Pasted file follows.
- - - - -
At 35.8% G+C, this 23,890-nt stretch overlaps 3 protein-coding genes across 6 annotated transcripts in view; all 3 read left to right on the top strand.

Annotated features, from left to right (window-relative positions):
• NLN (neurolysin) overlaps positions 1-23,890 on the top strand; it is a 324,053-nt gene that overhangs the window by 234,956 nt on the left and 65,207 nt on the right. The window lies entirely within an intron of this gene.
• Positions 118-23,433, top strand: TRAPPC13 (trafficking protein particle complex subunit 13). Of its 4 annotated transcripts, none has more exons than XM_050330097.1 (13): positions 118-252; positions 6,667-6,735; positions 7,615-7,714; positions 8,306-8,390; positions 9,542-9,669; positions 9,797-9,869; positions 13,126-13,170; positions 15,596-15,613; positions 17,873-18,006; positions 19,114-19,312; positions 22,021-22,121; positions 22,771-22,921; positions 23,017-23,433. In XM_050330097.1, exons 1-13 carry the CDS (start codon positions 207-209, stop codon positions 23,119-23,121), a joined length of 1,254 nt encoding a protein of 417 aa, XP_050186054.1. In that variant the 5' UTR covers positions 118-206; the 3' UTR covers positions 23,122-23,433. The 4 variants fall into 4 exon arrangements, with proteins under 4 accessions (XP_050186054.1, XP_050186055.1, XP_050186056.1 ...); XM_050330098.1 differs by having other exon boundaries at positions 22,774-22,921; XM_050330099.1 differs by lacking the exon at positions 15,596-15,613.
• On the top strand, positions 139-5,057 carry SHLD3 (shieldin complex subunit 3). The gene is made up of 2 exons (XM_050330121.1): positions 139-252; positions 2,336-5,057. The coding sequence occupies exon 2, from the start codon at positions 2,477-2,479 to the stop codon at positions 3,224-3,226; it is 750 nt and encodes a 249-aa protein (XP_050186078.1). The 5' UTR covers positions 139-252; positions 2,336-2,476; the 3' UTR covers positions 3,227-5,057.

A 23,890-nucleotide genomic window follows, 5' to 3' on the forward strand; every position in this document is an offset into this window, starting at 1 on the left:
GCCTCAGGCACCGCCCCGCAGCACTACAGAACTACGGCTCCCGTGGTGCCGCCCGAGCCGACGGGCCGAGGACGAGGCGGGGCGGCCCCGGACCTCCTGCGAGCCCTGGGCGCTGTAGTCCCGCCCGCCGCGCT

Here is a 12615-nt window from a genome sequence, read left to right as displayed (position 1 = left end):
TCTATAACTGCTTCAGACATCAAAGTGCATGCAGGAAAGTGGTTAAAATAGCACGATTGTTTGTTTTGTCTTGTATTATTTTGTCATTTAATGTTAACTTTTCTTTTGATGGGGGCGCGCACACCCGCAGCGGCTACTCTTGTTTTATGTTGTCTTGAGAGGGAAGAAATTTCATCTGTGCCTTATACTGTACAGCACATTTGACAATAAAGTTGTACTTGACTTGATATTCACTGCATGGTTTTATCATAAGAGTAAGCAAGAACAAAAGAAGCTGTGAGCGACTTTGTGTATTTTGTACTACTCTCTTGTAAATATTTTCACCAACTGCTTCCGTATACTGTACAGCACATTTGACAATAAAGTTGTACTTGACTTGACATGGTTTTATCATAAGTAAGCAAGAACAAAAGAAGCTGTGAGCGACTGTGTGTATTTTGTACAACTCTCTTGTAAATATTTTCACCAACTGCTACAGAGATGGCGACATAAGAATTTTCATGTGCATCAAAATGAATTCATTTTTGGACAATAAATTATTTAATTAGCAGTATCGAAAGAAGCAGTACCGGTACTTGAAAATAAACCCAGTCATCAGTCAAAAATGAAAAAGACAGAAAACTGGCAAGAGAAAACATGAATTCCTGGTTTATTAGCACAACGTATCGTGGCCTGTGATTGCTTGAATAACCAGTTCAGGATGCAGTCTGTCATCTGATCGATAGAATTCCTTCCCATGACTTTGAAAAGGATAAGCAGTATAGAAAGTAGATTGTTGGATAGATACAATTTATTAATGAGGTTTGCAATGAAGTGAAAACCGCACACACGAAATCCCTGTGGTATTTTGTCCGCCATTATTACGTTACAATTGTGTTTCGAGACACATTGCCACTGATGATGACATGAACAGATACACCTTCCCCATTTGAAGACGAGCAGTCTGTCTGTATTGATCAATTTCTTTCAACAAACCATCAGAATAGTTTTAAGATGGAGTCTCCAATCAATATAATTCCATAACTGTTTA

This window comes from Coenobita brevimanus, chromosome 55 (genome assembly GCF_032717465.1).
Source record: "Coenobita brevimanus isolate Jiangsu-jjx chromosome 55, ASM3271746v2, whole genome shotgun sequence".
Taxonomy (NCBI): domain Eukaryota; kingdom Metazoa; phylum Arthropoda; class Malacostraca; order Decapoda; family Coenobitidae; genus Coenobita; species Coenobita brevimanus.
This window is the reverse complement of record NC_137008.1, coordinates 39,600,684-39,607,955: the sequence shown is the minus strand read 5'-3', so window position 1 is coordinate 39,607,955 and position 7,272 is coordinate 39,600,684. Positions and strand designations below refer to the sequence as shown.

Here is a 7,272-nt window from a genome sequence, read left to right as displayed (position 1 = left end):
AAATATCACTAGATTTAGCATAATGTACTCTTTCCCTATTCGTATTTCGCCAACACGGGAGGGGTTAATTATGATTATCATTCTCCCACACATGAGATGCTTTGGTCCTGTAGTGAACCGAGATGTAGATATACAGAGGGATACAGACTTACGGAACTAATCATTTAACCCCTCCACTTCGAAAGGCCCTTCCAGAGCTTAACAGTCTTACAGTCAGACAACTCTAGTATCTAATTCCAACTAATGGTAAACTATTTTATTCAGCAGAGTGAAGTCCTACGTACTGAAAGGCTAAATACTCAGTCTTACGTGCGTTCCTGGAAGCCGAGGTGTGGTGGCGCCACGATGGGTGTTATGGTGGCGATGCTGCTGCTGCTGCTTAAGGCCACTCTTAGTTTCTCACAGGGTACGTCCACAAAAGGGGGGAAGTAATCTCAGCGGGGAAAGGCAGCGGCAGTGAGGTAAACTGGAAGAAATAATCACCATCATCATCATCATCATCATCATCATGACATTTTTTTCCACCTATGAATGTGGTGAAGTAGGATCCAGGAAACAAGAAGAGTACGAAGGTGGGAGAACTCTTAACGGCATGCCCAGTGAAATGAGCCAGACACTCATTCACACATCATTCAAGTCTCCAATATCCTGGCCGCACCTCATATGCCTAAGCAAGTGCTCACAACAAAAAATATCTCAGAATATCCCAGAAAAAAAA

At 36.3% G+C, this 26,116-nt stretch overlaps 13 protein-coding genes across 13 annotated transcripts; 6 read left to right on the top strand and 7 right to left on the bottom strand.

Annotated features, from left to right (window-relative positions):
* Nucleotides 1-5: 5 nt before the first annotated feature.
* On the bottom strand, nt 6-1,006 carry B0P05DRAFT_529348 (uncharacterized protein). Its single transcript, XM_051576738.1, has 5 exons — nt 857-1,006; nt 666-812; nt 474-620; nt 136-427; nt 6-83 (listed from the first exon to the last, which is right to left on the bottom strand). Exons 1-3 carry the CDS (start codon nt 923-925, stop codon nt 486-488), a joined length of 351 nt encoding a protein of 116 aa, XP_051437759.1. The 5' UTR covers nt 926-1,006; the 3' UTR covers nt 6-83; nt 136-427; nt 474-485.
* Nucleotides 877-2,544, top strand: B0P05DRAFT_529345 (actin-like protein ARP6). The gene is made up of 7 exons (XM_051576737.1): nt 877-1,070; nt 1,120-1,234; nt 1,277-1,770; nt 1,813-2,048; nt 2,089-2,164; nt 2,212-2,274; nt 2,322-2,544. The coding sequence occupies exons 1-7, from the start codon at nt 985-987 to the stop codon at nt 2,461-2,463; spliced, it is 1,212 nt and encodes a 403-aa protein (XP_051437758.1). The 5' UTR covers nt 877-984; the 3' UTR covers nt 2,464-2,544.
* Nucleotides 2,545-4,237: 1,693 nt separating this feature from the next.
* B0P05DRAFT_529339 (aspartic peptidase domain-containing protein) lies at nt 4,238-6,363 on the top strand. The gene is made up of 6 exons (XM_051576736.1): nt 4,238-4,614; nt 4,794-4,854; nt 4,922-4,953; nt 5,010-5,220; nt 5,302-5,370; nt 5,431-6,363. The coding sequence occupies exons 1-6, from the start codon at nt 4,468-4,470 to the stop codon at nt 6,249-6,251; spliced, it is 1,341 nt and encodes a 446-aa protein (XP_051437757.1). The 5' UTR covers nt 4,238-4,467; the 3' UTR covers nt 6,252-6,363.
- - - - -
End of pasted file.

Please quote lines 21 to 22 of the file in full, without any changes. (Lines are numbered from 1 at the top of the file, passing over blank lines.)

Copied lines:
* Nucleotides 2,545-4,237: 1,693 nt separating this feature from the next.
* B0P05DRAFT_529339 (aspartic peptidase domain-containing protein) lies at nt 4,238-6,363 on the top strand. The gene is made up of 6 exons (XM_051576736.1): nt 4,238-4,614; nt 4,794-4,854; nt 4,922-4,953; nt 5,010-5,220; nt 5,302-5,370; nt 5,431-6,363. The coding sequence occupies exons 1-6, from the start codon at nt 4,468-4,470 to the stop codon at nt 6,249-6,251; spliced, it is 1,341 nt and encodes a 446-aa protein (XP_051437757.1). The 5' UTR covers nt 4,238-4,467; the 3' UTR covers nt 6,252-6,363.